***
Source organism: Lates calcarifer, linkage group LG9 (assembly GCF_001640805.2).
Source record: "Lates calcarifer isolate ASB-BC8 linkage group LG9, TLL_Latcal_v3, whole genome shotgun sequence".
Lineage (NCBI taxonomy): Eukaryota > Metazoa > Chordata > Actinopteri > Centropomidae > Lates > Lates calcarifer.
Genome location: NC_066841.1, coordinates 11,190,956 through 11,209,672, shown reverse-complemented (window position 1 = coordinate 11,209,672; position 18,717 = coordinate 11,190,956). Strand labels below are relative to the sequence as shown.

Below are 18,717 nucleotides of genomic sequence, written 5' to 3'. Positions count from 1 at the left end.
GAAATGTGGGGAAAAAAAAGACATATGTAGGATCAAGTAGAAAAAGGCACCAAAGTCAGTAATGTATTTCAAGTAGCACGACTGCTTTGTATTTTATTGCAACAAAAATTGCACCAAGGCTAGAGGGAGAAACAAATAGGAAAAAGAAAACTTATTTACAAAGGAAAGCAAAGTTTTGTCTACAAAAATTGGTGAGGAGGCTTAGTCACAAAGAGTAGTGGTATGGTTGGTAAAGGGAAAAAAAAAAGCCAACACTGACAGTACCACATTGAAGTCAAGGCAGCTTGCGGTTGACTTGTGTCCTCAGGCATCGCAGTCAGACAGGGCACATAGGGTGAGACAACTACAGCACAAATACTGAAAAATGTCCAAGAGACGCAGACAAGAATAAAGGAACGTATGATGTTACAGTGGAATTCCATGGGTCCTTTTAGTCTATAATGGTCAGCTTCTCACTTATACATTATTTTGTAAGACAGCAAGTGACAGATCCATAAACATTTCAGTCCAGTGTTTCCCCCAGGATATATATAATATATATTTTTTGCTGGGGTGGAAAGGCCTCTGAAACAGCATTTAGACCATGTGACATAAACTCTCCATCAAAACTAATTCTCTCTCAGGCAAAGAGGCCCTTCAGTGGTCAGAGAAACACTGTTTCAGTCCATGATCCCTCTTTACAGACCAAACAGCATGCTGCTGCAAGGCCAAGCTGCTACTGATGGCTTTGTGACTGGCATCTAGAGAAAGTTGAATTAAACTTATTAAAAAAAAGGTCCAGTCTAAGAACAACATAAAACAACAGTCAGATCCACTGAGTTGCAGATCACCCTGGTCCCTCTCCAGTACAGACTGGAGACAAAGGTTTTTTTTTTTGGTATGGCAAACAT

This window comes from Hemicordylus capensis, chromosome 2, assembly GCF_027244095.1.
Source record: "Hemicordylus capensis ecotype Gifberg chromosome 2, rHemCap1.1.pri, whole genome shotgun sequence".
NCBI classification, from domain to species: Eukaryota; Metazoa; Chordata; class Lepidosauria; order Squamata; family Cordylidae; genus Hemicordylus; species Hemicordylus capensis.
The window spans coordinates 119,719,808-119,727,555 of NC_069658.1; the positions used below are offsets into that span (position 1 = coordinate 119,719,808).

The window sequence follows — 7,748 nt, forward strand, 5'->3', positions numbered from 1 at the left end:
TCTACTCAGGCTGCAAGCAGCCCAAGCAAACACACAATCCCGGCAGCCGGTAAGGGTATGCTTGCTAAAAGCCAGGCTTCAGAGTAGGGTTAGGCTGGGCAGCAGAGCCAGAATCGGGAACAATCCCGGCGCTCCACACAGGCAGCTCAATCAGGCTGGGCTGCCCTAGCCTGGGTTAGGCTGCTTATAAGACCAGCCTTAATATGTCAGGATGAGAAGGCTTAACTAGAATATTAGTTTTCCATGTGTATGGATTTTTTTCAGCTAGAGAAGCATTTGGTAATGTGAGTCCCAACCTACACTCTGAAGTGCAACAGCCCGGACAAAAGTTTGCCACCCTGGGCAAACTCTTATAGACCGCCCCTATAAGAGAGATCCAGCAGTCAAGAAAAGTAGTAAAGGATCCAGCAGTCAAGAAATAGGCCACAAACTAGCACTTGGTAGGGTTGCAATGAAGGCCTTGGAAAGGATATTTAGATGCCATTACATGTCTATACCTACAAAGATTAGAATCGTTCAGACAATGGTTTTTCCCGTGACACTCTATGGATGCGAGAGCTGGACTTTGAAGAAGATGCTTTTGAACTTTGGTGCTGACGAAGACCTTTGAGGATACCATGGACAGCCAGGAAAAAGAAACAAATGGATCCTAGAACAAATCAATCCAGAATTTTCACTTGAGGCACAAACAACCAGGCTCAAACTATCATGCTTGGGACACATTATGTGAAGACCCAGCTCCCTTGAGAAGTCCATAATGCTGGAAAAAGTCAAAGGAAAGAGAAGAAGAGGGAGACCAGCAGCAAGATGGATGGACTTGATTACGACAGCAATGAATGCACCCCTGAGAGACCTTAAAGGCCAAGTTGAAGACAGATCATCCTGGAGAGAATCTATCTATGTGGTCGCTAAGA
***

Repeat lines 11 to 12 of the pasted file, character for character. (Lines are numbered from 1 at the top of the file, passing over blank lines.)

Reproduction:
The window sequence follows — 7,748 nt, forward strand, 5'->3', positions numbered from 1 at the left end:
TCTACTCAGGCTGCAAGCAGCCCAAGCAAACACACAATCCCGGCAGCCGGTAAGGGTATGCTTGCTAAAAGCCAGGCTTCAGAGTAGGGTTAGGCTGGGCAGCAGAGCCAGAATCGGGAACAATCCCGGCGCTCCACACAGGCAGCTCAATCAGGCTGGGCTGCCCTAGCCTGGGTTAGGCTGCTTATAAGACCAGCCTTAATATGTCAGGATGAGAAGGCTTAACTAGAATATTAGTTTTCCATGTGTATGGATTTTTTTCAGCTAGAGAAGCATTTGGTAATGTGAGTCCCAACCTACACTCTGAAGTGCAACAGCCCGGACAAAAGTTTGCCACCCTGGGCAAACTCTTATAGACCGCCCCTATAAGAGAGATCCAGCAGTCAAGAAAAGTAGTAAAGGATCCAGCAGTCAAGAAATAGGCCACAAACTAGCACTTGGTAGGGTTGCAATGAAGGCCTTGGAAAGGATATTTAGATGCCATTACATGTCTATACCTACAAAGATTAGAATCGTTCAGACAATGGTTTTTCCCGTGACACTCTATGGATGCGAGAGCTGGACTTTGAAGAAGATGCTTTTGAACTTTGGTGCTGACGAAGACCTTTGAGGATACCATGGACAGCCAGGAAAAAGAAACAAATGGATCCTAGAACAAATCAATCCAGAATTTTCACTTGAGGCACAAACAACCAGGCTCAAACTATCATGCTTGGGACACATTATGTGAAGACCCAGCTCCCTTGAGAAGTCCATAATGCTGGAAAAAGTCAAAGGAAAGAGAAGAAGAGGGAGACCAGCAGCAAGATGGATGGACTTGATTACGACAGCAATGAATGCACCCCTGAGAGACCTTAAAGGCCAAGTTGAAGACAGATCATCCTGGAGAGAATCTATCTATGTGGTCGCTAAGA